There’s a story over at Wisconsin Watch that reports on the broadband gap in rural Wisconsin communities. Peter Cameron reports Broadband gap leaves rural Wisconsin behind during coronavirus crisis (‘Wisconsin’s dearth of high-speed internet in rural areas makes virtual schooling, remote health care and working from home even more difficult’):
Already, Wisconsin lags behind the national average in broadband coverage. An estimated 43% of Wisconsin’s rural residents lack access to high-speed internet, compared to about 31% of rural residents nationwide, according to the Public Service Commission of Wisconsin.
“We have such a long ways to go,” said state Sen. Jeff Smith, a Democrat who has tried unsuccessfully to increase the state’s investment in broadband. “And now this is going to be one of the things that comes out of this (crisis) when we’re all done: ‘I guess we shouldn’t have dragged our feet for so long, and now we’d better get serious about it.’ ”
Whitewater from most rural communities because there is a university campus in town, and for many of the city’s residents who are students, broadband is simply an ordinary part of life. I’d guess – and only guess – that broadband is less common outside of the campus than some might think.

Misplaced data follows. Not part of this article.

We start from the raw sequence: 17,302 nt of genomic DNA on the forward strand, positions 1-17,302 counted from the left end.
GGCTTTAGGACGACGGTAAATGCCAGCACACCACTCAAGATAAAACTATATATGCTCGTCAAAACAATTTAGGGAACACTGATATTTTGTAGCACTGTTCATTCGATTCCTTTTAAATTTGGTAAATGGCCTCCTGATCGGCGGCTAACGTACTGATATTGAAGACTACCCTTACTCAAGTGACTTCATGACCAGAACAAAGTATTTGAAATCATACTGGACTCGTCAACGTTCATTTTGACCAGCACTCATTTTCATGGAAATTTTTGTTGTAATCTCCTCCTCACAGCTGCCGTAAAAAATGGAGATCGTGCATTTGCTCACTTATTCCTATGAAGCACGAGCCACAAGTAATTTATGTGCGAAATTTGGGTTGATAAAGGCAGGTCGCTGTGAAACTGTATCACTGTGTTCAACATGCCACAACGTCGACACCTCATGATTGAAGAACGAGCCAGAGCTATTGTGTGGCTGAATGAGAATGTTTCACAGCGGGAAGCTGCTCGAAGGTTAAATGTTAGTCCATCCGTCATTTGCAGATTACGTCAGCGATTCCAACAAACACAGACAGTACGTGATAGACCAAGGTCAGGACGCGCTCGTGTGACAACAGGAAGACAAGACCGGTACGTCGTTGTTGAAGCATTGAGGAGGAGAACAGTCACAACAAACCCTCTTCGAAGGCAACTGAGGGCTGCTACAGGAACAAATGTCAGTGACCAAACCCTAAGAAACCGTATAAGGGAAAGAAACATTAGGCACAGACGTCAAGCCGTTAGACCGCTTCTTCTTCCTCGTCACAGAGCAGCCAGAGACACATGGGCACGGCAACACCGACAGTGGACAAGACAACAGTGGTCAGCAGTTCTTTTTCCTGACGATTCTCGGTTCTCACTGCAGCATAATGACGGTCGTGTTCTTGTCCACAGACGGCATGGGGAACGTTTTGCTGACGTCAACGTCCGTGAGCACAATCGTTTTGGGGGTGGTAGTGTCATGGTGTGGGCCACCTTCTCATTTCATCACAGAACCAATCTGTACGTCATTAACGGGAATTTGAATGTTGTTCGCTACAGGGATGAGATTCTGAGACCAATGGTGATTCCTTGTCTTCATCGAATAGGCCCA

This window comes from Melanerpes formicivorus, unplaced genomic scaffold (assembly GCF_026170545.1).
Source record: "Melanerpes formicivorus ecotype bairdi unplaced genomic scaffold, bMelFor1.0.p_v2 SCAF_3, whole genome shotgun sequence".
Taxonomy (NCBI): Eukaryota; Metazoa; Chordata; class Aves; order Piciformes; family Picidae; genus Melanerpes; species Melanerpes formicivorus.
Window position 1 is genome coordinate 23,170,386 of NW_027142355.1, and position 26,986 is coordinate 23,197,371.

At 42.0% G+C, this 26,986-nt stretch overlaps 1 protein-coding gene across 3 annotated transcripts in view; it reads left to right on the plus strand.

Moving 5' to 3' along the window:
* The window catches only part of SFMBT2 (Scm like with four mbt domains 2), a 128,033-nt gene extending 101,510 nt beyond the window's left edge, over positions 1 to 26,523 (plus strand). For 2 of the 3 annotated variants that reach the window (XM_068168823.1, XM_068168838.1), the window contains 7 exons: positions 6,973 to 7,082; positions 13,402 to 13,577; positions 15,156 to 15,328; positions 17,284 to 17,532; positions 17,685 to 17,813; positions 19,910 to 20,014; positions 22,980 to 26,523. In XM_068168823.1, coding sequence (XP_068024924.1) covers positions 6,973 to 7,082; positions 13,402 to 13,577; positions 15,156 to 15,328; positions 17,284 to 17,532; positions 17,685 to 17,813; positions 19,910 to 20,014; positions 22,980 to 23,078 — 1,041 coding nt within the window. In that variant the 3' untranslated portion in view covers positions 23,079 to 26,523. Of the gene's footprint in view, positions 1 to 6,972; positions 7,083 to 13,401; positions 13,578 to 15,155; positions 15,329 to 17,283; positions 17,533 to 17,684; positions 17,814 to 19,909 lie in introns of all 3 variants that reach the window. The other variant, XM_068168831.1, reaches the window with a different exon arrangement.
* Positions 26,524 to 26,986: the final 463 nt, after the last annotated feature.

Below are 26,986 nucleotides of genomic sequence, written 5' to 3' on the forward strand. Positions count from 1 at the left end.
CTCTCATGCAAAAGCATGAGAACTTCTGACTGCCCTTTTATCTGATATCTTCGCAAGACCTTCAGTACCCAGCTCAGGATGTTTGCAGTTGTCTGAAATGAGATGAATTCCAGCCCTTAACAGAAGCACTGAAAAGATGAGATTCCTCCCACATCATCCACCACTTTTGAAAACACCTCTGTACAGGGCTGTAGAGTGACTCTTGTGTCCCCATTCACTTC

Some residents likely use mobile phones for internet access. The speed of local mobile connections, the data imitations on mobile plans, and the size of phone screens would mean that those residents’ internet experiences would look nothing that of others who use a dedicated broadband modem. I’m sensitive to this gap – there’s a profound difference between writing while using multiple connections & devices and thinking everyone else has that same experience. They certainly don’t. Whitewater is not a homogeneous community – it’s a small city of different, smaller communities, not all of whom have the same experiences.
There’s a way in which Old Whitewater likes to imagine – pretend, really – that they’re all of the town. They’re not – demographically, they’re not even all of the half of the non-student part of the town.
These years since the Great Recession have left many rural towns with uneven prospects, over-written statements from development men notwithstanding.